The Lows shoreline and lake bed were undisputedly part of the Forest Preserve. The largest of the acquisitions, numbered 156 and 158, were clearly recorded in DEC and APA documents of the day as 6,413 acres. The only way to arrive at that acreage was to include the entire surface area of Lows Lake. The litigants Adirondack Mountain Club and Protect the Adirondacks proved to Judge Lynch’s satisfaction that this same acreage applied to the classification approved by Mario Cuomo. So, how could the state ignore its own lake classification for so long after 1988? This is not easily explained.

DEC failed to move quickly on one unit management plan that would establish management actions over the entire flow and lake consistent with the classification guidelines. Confusion reigned over whether Lows Lake was associated more with the Five Ponds Wilderness management unit surrounding most of the lake proper, or the two Primitive areas to the east involving the two dams and the flow. Also, float plane use had become firmly established on the lake, making de facto wilderness management immediately controversial. Also, the Boy Scouts still owned littoral rights on a small section of shoreline, and rights to operate motor boats. Since DEC felt it could not legally restrict private use of the lake surface, how could it also manage public use? Finally, there was no DEC impetus at the time to move ahead with any unit management plans. With all these obstacles, real and perceived, the lake classification of 1988 was ignored or misunderstood. Nobody moved to enforce it.

The “primary management goal” for the “wilderness canoe route” was one stubborn reminder that the issues could not be swept away. Eighty-six percent of Lows Lake was surrounded by the Five Ponds Wilderness Area. Conflicts had arisen between paddlers and float plane users. DEC initiated public meetings in 2000. These were contentious because they seemed to be about whether to force float plane operators off the lake when in fact they should have been about managing important regions of our forever wild landscape according to lawfully established guidelines. DEC then drafted the Bog River Complex Unit Management Plan which went to the APA in 2002. Public hearings ensued.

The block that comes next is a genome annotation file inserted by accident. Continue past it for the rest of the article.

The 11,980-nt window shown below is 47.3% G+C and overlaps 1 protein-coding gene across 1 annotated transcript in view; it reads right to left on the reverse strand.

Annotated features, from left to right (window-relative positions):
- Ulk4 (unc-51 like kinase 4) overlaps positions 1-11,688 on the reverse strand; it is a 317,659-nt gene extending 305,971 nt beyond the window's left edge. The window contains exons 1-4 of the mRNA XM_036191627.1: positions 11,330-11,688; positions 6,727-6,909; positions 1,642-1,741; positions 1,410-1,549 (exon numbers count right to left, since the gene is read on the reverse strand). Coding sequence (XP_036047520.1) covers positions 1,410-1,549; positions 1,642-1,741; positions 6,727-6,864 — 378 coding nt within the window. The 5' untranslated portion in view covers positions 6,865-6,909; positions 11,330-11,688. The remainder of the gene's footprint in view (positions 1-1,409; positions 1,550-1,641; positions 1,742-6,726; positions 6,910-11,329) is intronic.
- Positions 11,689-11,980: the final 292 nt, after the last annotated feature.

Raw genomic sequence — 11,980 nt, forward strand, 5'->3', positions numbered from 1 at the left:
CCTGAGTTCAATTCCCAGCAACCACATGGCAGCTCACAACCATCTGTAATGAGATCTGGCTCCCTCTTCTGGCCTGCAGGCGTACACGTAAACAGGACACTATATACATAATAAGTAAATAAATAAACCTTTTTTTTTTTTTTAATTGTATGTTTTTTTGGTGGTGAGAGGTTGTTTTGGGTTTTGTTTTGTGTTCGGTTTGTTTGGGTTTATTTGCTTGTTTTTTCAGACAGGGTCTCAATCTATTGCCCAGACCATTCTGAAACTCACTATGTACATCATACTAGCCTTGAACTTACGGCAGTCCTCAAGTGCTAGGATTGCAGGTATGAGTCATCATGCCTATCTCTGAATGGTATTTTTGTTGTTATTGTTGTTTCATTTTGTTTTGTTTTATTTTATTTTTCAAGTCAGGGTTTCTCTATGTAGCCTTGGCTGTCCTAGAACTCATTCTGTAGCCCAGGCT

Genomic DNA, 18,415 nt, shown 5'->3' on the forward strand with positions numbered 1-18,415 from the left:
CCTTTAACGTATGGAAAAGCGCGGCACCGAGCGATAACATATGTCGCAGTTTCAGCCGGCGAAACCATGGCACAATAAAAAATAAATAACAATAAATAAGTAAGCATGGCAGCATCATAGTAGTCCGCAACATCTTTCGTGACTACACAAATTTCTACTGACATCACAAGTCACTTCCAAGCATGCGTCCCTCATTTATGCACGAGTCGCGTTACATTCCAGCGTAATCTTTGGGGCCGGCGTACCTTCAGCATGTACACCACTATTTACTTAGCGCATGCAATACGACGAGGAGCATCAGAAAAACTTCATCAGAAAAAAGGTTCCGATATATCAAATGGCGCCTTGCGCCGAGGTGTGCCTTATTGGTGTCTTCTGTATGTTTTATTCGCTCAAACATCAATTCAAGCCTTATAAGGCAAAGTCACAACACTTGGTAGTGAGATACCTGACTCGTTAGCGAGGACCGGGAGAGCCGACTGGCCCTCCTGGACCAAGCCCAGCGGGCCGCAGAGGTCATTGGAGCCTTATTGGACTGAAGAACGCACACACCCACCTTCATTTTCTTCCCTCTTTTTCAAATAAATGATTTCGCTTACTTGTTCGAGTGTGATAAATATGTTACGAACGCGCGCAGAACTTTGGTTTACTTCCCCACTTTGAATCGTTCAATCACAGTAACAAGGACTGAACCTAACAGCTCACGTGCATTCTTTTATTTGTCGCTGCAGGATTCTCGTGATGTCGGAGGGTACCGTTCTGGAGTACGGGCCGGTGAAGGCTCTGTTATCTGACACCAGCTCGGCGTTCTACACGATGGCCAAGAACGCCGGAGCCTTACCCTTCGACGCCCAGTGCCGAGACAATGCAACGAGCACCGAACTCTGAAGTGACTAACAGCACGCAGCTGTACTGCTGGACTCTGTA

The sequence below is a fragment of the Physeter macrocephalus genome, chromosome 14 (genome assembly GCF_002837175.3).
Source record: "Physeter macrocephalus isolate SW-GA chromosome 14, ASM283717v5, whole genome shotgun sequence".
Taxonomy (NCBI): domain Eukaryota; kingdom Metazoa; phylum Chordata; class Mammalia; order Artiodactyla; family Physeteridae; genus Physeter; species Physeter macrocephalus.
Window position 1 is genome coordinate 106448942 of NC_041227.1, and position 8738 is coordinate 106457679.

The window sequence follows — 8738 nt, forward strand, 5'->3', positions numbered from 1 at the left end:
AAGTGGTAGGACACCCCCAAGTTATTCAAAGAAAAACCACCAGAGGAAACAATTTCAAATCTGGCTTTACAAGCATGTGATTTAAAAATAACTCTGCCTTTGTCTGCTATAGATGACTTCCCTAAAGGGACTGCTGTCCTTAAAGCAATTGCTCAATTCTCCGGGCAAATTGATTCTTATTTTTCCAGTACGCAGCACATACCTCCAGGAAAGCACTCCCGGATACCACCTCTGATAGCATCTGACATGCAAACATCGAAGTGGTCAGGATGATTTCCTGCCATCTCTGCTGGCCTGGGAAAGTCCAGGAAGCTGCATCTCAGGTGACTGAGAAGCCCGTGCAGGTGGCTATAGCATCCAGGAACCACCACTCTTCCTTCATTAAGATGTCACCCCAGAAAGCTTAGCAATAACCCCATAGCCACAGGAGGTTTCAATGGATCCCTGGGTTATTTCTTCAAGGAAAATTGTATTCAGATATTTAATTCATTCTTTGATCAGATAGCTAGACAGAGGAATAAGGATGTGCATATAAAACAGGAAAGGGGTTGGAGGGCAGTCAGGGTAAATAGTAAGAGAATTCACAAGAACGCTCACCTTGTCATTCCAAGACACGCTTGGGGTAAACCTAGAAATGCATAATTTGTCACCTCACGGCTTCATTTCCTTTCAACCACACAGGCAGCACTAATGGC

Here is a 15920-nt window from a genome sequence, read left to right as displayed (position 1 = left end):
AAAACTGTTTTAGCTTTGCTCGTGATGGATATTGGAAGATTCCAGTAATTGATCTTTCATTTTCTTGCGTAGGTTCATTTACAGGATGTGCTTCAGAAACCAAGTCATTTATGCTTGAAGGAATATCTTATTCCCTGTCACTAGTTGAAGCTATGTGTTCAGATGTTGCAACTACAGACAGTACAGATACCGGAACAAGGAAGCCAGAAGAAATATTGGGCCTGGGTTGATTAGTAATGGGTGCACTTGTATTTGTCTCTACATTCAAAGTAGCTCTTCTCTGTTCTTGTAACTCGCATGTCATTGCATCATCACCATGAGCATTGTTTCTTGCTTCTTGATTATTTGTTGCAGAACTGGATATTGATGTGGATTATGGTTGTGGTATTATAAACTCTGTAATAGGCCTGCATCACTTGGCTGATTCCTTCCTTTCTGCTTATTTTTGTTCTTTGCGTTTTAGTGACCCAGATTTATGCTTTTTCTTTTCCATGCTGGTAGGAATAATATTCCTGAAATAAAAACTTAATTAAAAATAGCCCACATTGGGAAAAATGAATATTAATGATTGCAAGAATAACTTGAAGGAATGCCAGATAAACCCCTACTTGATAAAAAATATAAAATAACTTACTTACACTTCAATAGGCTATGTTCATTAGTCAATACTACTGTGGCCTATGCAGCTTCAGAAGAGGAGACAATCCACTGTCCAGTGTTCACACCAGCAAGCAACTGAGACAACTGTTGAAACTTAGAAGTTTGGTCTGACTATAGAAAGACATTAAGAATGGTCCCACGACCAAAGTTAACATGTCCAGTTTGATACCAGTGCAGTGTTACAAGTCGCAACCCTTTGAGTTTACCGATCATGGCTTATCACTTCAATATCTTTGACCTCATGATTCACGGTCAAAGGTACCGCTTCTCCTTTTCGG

The UMP, duly approved by the APA and DEC Commissioner in 2003, called for an immediate end to public use of motorboats on Lows Lake, and an end to float plane use by 2008, and a host of other important management actions to manage the lake and its shoreline as Wilderness. When Commissioner Grannis decided to extend float plane use well past that deadline, litigation finally did ensue. That brought the matter to a head. In mid-2009, the state, litigants and float plane operators agreed to an outcome that would clearly establish classification of the lake as Wilderness, and allow float plane use for another three years, after which such use would be ended by regulation.

Unfortunately, APA reversed itself in November 2009 by claiming that it could not classify a lake like Lows Lake whenever one or more private owners – in this case, the Boy Scouts – maintained littoral rights along the shore. Such classification of mixed ownership lakes was unprecedented, APA argued in its court papers. The Master Plan only applies to state land and its guidelines and hence its classification scheme can not apply if part of the shoreline is privately controlled. What was behind APA’s change of vote and its legal argument? Intense political pressure, for one. Senator Little, Review Board director Monroe and local supervisors wanted to make it more difficult for the state to enforce the end to float plane use. By not classifying the lake bed, there would always be a question about appropriate, enforceable management of the lake.